Thinking about civilization as a kind of substance to which we have developed, both individually and collectively, a powerful addiction helps explain the sometimes very strident reaction people have to suggestions that we should change the status quo, and especially their reactions to the “radical” suggestion that we should be directing all of our energy and intelligence toward eliminating civilization altogether. A similar reaction might be expected of a drug addict who discovers that his drug supply was going to be permanently cut off.
Often the drug along with the activities that surround its procurement and use become such an intimate part of the addict’s daily life that it is difficult for the addict to imagine anything different. The addictive substance becomes an organizing principle, providing an otherwise hollow life with purpose and meaning. The addiction, despite its clearly negative consequences, provides a level of comfortable certainty and predictability. To suggest life without the drug is to suggest a different life. And it’s not just the drug itself, but everything associated with its use. When heroin addicts run short, many will stab themselves with empty needles, finding some relief in the ritual itself. In the same way, during an economic downturn many people find enjoyment in shopping for consumer items that they cannot afford to buy. Buying, consuming commercial products and services, working in exchange for money to spend on commercial products and services, acquiring an education in preparation for a career in order to work in order to be in a position to continue to buy commercial products and services are what gives life its meaning. We are consumers; it’s what we do. To suggest that we need to put an end to the status quo and replace it with something radically different, is to suggest that we need to acquire an entirely new sense of purpose, that we find entirely different ways of giving life its meanings, that we abandon our comfortable consumer chains, that we embrace the uncertainty of a life of freely chosen goals, that we become entirely different beings.
That’s not what anyone wants to hear—especially this time of year when meaningless material consumption becomes a religious imperative.
Viewing our problem as one of “civilization dependence” provides a way for us to understand the unyielding support of our dehumanizing and unsustainable civilization even as its malignant tendrils wend increasingly deep into the tissue of the biosphere. The dependence metaphor also provides a potentially useful way of anticipating people’s reactions to the civilization-dismantling process and the dramatic life changes that will be necessary if we are to pull it off.
A psychologist by the name of James Prochaska and his colleagues developed a theoretical model of the process of change, originally designed for use by addiction counselors. The model has application beyond substance addiction to virtually any circumstances in which personal change is involved. The theory views change as a five stage process: precontemplation, contemplation, preparation, action, and maintenance. In the precontemplation stage, the thought of change is not being actively entertained. During this stage the person does not recognize that there is a problem to begin with. Or if the person does acknowledge that a problem exists, it is seen as something minor, not serious enough to do anything about. This stage is marked by deep denial. For addicts at this stage, the positive benefits of the drug outweigh any perceived consequences, or if there are perceived consequences, they are not seen as directly relating to the use of the substance. For some addicts, the largest hurdle to cross is the transition from precontemplation to the next stage, the contemplation stage, to the realization that there is a problem and a need to take some action to change things. Unfortunately, just knowing and accepting that there is a problem and wanting to fix it is not sufficient to bring about change. And acquiring insight into the causes of a problem might be an illuminating experience, but insight by itself is not enough to fix the problem. What is missing at this stage is a meaningful commitment to change. During the preparation stage the person has committed to change and is in the process of putting together a strategic plan of attack. Acceptance of the severity of the problem is accompanied by a willingness to do whatever it takes to change. The action stage involves the actual enactment of the plan; this is where the “rubber meets the road” and the person begins to change his or her behavior. The final stage, the maintenance stage, is one of continued vigilance following successful change. The stages of this process are sequential and obligatory. A person can’t jump straight from contemplation to action, for example. And regressive periods in which a person “relapses” back to previous stages are typical and to be expected. Also, the time course of each stage varies widely from person to person and situation to situation. Some people can spend years in the contemplation stage, where they know there is a problem that they need to address, and yet never advance to the preparation or action stages.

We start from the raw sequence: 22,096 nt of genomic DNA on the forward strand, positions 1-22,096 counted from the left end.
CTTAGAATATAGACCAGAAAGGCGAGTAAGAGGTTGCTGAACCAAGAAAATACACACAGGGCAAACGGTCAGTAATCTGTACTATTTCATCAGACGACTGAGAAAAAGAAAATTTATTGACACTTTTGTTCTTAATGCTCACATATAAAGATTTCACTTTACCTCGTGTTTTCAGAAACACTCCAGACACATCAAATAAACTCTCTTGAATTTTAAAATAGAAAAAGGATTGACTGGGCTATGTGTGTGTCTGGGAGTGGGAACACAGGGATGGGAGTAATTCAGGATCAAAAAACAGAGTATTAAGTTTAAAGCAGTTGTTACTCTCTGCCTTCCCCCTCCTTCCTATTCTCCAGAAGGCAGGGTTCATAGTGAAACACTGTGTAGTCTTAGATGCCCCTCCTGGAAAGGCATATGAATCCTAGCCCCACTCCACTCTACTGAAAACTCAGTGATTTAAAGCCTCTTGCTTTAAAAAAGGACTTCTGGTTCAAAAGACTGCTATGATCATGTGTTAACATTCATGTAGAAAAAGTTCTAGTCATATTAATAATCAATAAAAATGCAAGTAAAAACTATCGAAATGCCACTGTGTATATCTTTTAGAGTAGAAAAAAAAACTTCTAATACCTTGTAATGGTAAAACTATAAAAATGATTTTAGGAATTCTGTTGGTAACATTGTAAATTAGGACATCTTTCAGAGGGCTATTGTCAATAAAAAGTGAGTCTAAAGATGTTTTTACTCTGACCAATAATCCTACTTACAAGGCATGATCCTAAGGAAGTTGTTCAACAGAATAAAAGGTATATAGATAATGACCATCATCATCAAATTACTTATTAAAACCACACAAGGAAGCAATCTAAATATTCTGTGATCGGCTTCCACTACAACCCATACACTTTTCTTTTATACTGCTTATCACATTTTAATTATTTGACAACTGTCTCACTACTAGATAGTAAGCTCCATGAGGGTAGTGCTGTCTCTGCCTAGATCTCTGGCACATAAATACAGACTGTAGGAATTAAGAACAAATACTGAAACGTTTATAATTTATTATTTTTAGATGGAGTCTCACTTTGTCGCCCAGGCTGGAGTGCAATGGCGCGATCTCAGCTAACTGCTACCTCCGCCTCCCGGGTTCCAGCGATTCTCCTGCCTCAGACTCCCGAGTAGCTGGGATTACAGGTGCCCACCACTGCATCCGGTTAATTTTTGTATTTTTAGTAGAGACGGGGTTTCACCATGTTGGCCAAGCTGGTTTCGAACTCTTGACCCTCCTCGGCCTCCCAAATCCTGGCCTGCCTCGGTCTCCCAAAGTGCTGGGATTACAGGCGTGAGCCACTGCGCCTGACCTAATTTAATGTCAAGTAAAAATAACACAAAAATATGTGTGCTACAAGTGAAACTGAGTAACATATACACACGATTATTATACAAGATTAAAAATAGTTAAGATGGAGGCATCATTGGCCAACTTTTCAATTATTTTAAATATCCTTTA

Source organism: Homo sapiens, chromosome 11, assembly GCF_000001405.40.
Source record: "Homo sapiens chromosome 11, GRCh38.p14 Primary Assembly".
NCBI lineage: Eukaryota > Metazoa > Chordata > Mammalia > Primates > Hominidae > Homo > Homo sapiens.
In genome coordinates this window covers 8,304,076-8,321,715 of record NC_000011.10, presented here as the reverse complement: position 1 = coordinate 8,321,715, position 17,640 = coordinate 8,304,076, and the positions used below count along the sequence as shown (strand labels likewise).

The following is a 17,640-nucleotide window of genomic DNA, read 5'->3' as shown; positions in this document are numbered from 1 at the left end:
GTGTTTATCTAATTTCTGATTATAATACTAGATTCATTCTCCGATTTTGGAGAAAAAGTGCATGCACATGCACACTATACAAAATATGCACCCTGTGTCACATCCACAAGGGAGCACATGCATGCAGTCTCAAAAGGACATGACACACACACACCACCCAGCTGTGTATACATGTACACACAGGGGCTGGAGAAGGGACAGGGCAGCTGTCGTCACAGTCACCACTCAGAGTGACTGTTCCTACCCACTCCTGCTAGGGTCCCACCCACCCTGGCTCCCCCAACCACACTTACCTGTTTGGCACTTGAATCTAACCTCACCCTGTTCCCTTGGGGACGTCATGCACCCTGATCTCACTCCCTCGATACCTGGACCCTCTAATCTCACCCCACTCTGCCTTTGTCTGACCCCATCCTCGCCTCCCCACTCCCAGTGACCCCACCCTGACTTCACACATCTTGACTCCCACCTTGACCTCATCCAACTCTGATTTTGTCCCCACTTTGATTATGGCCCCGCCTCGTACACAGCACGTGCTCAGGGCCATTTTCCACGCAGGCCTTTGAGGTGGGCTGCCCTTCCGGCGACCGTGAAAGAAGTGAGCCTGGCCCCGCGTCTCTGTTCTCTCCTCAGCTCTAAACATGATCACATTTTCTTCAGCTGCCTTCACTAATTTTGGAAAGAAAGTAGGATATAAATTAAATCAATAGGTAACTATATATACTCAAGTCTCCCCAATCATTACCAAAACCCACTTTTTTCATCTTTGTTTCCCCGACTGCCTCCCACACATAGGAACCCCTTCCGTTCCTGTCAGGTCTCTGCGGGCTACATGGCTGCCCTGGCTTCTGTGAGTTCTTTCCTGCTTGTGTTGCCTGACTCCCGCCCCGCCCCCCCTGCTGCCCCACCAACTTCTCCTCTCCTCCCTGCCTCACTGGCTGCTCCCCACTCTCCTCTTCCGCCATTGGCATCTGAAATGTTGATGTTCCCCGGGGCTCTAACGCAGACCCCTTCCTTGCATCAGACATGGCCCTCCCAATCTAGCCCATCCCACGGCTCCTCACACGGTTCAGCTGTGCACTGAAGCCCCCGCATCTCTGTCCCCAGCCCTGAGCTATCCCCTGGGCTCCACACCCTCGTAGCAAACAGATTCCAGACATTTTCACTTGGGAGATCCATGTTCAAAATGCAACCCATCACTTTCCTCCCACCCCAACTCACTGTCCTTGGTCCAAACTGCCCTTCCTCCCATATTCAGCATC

As a society, we are collectively in the precontemplation stage both with respect to making changes necessary to deal with our addiction to global consumer culture and with respect to our civilization’s impending disintegration.
Hmm. Maybe what we need is a large-scale “intervention” in which the collective social consciousness is forced to acknowledge that there is a real problem. What would such an intervention look like?